Our continued quest to find out how well different RVs are made led us to Red Bay, Alabama, the home of Tiffin Motorhomes. We had been on tours on two different occasions that you can read about (Factory Tours and More Factory Tours). It’s no coincidence that Red Bay is also the home of Tiffin Supply Company (building materials and lumber), and Tiffin TV & Appliance. You will understand once you learn the history of how Mr. Tiffin got into the RV business. The Tiffins were already supplying the fledgling RV businesses in the Red Bay area and when they didn’t make it, Tiffin stepped in and picked up the pieces.
There was a big group that showed up. It seems that the Snowbirds were flocking home. This is something to keep in mind if you own a Tiffin and are thinking about going to their legendary service center.
Brenda, our guide, made things interesting by giving us lots of the history behind Tiffin, both the family and the brand. Their 1,500 employees manage to finish 12 units a day. It takes about 5 days for assembly, 5 more days for paint and another five days for finishing. You’re more than welcome to go and see yours being built, if you like. They have a schedule printed out of where it will be at what time and are very accommodating in helping you out. There are even Station number signs posted.
Tiffin has quite an extensive carpentry shop. One hundred and ninety people take plain old lumber, then plane, mill, route, cut, and in some cases bend it, to make the beautiful wood fixtures and furniture that go into their coaches. The carpentry shop is expansive and has every tool a woodworker could dream of. There is a giant vacuum system that keeps it clean enough that dust masks are not required.
I like that Tiffin does their own up-building. They get the chassis in and weld the framework for the floor and lower compartments. The sidewall and roof are all aluminum frames. Each joint is thoroughly welded. The lamination process is typical fiberglass/Luann with a solid foam core for insulation. I should have taken a closer look at the framing to look at gussets and openings. But we didn’t walk next to the welders for safety purposes and I didn’t see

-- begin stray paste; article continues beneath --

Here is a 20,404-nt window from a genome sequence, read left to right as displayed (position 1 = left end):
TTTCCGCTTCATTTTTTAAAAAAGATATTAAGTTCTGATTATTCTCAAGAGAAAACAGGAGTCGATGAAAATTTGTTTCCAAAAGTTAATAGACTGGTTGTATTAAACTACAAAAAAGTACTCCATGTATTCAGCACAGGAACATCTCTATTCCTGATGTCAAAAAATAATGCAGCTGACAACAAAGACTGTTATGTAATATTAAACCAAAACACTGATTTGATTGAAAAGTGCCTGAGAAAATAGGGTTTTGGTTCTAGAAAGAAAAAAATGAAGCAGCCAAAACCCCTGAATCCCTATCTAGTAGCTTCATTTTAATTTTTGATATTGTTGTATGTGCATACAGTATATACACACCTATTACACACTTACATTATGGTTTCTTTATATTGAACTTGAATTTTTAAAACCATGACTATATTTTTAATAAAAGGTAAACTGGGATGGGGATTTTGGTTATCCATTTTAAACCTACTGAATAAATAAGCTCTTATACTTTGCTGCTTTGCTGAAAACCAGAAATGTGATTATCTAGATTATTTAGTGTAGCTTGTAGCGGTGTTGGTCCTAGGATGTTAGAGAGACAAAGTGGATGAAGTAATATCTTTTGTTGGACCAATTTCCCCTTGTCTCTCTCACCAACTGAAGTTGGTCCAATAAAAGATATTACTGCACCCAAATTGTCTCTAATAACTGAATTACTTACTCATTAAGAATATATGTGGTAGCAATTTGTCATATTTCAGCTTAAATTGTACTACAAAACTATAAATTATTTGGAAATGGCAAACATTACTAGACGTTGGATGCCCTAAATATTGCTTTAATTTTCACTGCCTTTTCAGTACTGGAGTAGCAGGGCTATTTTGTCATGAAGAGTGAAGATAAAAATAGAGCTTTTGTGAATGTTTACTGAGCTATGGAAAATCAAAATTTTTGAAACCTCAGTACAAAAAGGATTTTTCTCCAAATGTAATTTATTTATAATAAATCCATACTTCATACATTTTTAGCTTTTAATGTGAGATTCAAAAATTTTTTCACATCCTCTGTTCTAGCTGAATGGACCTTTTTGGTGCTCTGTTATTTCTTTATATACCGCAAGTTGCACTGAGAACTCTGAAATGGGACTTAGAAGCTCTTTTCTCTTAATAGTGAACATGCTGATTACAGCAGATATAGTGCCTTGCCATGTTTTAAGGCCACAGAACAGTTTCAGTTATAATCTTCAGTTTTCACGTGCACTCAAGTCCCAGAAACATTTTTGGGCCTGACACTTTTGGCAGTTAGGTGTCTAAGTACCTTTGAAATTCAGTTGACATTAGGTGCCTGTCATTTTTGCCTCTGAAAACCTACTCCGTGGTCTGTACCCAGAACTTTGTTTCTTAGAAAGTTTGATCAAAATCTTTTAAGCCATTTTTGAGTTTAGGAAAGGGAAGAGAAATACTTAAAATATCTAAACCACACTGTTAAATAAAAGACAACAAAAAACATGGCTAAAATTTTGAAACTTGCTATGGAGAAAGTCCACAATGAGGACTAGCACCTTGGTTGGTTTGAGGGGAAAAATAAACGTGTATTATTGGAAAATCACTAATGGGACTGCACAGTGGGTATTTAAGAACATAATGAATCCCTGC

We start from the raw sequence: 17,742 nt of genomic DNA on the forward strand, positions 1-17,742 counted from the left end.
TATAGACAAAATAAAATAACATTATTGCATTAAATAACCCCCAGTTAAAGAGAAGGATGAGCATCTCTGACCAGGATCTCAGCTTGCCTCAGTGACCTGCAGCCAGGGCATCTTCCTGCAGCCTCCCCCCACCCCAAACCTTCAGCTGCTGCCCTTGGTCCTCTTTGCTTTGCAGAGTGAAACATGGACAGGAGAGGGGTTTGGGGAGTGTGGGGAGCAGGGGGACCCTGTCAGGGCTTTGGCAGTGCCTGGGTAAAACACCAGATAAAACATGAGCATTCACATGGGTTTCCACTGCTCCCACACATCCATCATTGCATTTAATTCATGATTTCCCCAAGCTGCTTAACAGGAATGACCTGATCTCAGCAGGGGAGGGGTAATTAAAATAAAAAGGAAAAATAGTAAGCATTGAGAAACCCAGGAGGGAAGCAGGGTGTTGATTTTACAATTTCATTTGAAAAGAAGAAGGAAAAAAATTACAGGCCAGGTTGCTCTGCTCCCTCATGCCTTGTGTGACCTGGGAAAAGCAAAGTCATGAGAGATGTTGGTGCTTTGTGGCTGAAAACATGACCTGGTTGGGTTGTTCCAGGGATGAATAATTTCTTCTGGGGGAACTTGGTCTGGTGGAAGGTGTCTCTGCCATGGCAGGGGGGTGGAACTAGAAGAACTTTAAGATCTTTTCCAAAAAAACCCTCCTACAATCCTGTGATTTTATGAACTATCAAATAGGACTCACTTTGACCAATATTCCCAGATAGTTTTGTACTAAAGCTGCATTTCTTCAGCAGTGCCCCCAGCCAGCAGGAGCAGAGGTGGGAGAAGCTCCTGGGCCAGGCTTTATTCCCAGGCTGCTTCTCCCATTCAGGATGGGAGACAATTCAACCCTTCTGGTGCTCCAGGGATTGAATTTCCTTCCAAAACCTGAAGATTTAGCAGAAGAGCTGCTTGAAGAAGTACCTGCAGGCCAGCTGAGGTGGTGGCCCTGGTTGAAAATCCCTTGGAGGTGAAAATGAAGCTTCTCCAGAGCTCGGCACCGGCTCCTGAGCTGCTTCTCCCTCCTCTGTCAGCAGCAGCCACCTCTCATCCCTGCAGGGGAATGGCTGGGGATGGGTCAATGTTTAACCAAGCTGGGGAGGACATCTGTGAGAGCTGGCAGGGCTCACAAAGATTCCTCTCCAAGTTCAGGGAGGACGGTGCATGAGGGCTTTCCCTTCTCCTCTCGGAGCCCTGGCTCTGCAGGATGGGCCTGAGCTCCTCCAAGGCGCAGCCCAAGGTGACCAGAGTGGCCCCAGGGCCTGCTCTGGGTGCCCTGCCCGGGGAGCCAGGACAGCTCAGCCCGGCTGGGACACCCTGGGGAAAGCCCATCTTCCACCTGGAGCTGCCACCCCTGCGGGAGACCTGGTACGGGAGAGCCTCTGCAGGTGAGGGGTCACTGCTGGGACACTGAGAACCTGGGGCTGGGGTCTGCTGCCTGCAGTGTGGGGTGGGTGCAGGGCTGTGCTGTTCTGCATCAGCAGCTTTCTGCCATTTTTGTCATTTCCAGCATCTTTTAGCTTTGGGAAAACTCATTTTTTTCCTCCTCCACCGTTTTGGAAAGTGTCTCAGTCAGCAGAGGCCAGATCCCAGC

any frames just standing around. I thought it interesting that the ceramic tile is cut by water jets. This makes it a very precise cut and shapes that are near impossible with a tile cutting saw blade.
The fiberglass front caps are made by a Tiffin spinoff company in Iuka, MS. That means that they and save the tools (molds) so you can always get another made, if needed. They didn’t specify, but I would guess they do the rear caps, too.
I noticed on this an other tours that there is a definite lack of colored wires for the electrical components in the coach. Tiffin solved the mystery for me. They print directly on the wires to designate which coach they are for and which component. That would make it easy to
trace a wire. Depending on the length of the coach, there may be 2-3 miles of wiring.
The tour itself was the most up close and personal tour we have taken. We walked right through most of the work areas. I guess the workers are used to working around the tourists, they didn’t seem to mind. Expect to spend about an hour on the guided portion. Wear closed toed shoes and clothes you don’t mind getting dusty. Most of the tour is pretty noisy, so you will have a hard time asking questions unless you are right next to the guide.
After the guided portion they give you time to look at some on the models being finished atthe end of the assembly line and some that are out on the “Yellow Brick Road” awaiting corrections. The good thing about the Yellow Brick Road is that you get to see several models with the slides in. The models we saw were usable with the slides in, but it was a tight fit. It’s something to keep in mind when shopping, check the unit with all the slides in.
We ended up spending about two hours total. The fiberglass plant is in Iuka, MS and the paint shop in Belmont, MS. There are no tours there, but if you went over they might let you have a peek. We didn’t go to either, but we did drive through the service center, which was very impressive in scope. And don’t forget to look inside their vintage Allegro parked on the backside of the visitors center. Prepare yourself, it comes from a time when avocado, orange and lime green where popular color schemes.
Overall, the Tiffin tour was most up-close tour and personal tour, but not nearly as informative as Fleetwood. But once you learn construction methods you can look for yourself and tell what they are doing. I would not hesitate to purchase a Tiffin, new or used. They are beautiful and high-quality coaches with great service.